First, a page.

Until recently, I’ve contented myself with complaining about existing maps – but I’ve realised that for my Language Contact in Ancient Italy project, just poking holes in other people’s work is not going to be sufficient any more. And so, I’ve been making some maps.

The first task was to create a spreadsheet (or rather, a lot of spreadsheets…) which gave the locations and dates of all the inscriptions in Italy. There’s no one book that has this information, so it takes a certain amount of time to collate the information from lots of different sources. Fortunately, I’d done a lot of that work for previous research anyway.

Step two was getting all that information onto a map. Google maps is fairly handy for this kind of thing – here’s a screenshot of what all that information looks like:


Languages of Italy c. 700 to c. 100 BC

On this map, every colour represents a different language (more or less). Dots show sites where that language is present. Stars show sites where there is more than one language present (at any period, not necessarily at the same time).

If we zoom in on a particular area, such as the Bay of Naples, you can see that if I click on a dot or star, you get some additional information about the languages and the time periods when they appear. So, if I click on Pompeii (a star), it will tell me that the languages there are Etruscan and Oscan.


Information for Pompeii

So far so good, but still not the easiest way of visualising all the information. I decided that I also wanted a clearer map of all the languages for the whole period, but also maps for each century to show the change over time. For this, I had to put the same information into publisher, so that I could get the images looking as nice as possible. These images now look like this:

Languages of Italy Composite Map Jan 2016

Languages of Italy c. 700 to c. 100 BC

Languages of Italy C3 Jan 2016

Sample one-century map: third century BC

These images are much less interactive than a Google map, and with less information – but I’m hoping that people will eventually be able to use the two together. At some point I might even make a little animation of the century-by-century images, to show the changes over time.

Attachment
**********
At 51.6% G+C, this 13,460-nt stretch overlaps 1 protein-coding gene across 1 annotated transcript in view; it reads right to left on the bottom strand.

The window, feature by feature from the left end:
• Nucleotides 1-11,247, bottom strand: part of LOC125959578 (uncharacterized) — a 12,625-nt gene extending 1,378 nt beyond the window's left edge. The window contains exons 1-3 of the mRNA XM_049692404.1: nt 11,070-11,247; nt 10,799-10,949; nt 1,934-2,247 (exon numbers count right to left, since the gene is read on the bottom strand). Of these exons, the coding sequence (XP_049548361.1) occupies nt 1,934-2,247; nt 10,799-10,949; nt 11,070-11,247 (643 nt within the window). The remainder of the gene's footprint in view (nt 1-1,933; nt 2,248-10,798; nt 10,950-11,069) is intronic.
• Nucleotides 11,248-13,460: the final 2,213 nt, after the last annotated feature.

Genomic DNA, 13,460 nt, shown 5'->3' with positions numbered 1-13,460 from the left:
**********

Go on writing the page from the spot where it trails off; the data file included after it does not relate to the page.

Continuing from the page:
All of this might seem like just gathering existing information together rather than creating anything new, but it’s already made me much more familiar with languages I know very little about, and given me a fresh perspective on the regions I thought I knew quite well. And for me, the insight into our evidence for ancient languages is completely worth the effort. On these maps, you can see that our evidence exists only as dots on a map – lots of blank space, lots of unknowns, and lots of overlaps.

So what is there left to do? Well, you might notice that Greek and Latin are conspicuously absent, apart from the black dot where I’ve marked in the city of Rome. (Is it a telling indication of my subconscious feelings about Latin that I’ve given it the Black Spot?) My next task will be to put together a list of the Latin inscriptions of Italy up until around 44 BC which – I’m hoping – shouldn’t actually take too long, given how many are found in and around Rome. Still, there’s plenty of Latin, and it will take a little while to put the evidence together.

Greek is potentially a more difficult task, since there the relevant inscriptions are spread among many more sites and publications. But I’m very luck that our PhD student Livia has a working list of all the Greek inscriptions in Italy that she is letting me use. So hopefully before too long I’ll have a finished and functional set of maps to share.

If you’d like to play around with the Google map, please do – I’m hoping that eventually these maps will be resources available for everyone to use. And let me know below if you spot any mistakes or would like to request any additional features that would be particularly helpful. I’ve also made an effort to make these maps easy to use for colour-blind readers, but if that applies to you and there are sections of the maps which are unclear, please let me know.

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New book: Oscan in Southern Italy and Sicily

Katherine’s new book, Oscan in Southern Italy and Sicily: Evaluating Language Contact in a Fragmentary Corpus, published by Cambridge University Press, is now out. We’re all very excited! Check out the awesome cover.


Samnite robot is go!